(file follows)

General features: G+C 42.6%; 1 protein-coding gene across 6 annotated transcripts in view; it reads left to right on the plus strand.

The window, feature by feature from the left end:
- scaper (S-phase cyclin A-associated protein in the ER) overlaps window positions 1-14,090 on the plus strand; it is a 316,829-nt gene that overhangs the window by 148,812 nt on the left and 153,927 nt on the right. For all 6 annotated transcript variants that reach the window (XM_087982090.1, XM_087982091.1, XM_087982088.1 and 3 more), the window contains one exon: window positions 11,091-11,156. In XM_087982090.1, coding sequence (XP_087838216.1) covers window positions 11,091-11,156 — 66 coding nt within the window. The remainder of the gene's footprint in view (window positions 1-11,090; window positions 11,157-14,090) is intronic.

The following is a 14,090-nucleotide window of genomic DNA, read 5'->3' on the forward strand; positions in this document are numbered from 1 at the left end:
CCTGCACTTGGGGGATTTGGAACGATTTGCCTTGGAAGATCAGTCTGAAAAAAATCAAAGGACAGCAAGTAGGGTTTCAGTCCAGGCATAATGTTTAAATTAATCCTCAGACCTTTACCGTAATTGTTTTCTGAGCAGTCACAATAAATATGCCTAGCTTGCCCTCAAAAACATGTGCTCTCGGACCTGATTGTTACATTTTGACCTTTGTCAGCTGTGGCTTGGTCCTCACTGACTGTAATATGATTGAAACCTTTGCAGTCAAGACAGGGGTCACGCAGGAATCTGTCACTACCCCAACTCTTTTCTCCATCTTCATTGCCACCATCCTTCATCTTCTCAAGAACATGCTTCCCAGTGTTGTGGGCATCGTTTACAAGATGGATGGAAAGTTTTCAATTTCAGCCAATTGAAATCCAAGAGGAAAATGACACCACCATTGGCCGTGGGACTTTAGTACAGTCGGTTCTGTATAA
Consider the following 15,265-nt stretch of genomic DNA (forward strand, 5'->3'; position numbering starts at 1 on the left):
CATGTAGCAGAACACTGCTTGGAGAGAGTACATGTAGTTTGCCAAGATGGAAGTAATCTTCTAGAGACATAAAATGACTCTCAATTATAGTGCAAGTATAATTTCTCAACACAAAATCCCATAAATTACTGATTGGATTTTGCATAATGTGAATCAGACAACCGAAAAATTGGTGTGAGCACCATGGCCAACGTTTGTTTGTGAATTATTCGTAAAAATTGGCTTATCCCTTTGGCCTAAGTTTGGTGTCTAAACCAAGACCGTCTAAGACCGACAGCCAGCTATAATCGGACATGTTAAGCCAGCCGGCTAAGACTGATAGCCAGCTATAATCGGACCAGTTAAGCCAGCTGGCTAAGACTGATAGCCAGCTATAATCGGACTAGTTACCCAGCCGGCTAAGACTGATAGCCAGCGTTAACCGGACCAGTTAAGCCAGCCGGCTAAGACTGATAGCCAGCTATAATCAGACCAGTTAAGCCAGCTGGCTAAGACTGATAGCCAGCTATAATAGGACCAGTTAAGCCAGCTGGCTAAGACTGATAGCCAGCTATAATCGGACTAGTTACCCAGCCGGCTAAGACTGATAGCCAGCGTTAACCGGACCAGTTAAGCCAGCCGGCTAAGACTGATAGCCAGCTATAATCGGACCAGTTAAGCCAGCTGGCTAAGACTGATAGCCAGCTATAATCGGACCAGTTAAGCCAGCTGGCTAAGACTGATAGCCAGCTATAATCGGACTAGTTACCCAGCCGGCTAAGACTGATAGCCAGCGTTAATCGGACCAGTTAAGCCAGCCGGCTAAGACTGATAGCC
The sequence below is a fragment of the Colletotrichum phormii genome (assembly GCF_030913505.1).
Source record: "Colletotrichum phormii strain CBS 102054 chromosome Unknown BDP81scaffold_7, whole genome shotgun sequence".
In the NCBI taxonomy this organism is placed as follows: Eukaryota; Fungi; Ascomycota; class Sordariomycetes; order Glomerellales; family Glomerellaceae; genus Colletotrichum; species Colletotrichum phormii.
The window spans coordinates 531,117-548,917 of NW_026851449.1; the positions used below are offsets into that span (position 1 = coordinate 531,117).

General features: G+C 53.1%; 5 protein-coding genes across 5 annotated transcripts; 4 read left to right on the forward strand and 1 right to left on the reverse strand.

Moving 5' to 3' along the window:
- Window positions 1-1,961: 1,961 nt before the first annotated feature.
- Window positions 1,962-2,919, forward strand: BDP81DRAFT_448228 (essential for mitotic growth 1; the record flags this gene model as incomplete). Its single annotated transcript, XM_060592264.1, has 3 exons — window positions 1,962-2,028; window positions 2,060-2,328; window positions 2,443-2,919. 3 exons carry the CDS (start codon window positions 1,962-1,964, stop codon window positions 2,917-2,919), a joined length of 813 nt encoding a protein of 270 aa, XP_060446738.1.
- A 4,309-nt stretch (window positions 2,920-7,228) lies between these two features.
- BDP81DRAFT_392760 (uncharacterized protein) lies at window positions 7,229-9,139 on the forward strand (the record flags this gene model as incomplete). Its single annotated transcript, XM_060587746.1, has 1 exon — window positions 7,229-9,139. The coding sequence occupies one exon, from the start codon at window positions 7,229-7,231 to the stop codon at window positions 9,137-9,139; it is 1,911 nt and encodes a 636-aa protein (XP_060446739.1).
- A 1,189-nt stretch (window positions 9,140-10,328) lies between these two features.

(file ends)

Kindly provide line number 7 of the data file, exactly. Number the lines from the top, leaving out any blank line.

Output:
CATGTAGCAGAACACTGCTTGGAGAGAGTACATGTAGTTTGCCAAGATGGAAGTAATCTTCTAGAGACATAAAATGACTCTCAATTATAGTGCAAGTATAATTTCTCAACACAAAATCCCATAAATTACTGATTGGATTTTGCATAATGTGAATCAGACAACCGAAAAATTGGTGTGAGCACCATGGCCAACGTTTGTTTGTGAATTATTCGTAAAAATTGGCTTATCCCTTTGGCCTAAGTTTGGTGTCTAAACCAAGACCGTCTAAGACCGACAGCCAGCTATAATCGGACATGTTAAGCCAGCCGGCTAAGACTGATAGCCAGCTATAATCGGACCAGTTAAGCCAGCTGGCTAAGACTGATAGCCAGCTATAATCGGACTAGTTACCCAGCCGGCTAAGACTGATAGCCAGCGTTAACCGGACCAGTTAAGCCAGCCGGCTAAGACTGATAGCCAGCTATAATCAGACCAGTTAAGCCAGCTGGCTAAGACTGATAGCCAGCTATAATAGGACCAGTTAAGCCAGCTGGCTAAGACTGATAGCCAGCTATAATCGGACTAGTTACCCAGCCGGCTAAGACTGATAGCCAGCGTTAACCGGACCAGTTAAGCCAGCCGGCTAAGACTGATAGCCAGCTATAATCGGACCAGTTAAGCCAGCTGGCTAAGACTGATAGCCAGCTATAATCGGACCAGTTAAGCCAGCTGGCTAAGACTGATAGCCAGCTATAATCGGACTAGTTACCCAGCCGGCTAAGACTGATAGCCAGCGTTAATCGGACCAGTTAAGCCAGCCGGCTAAGACTGATAGCC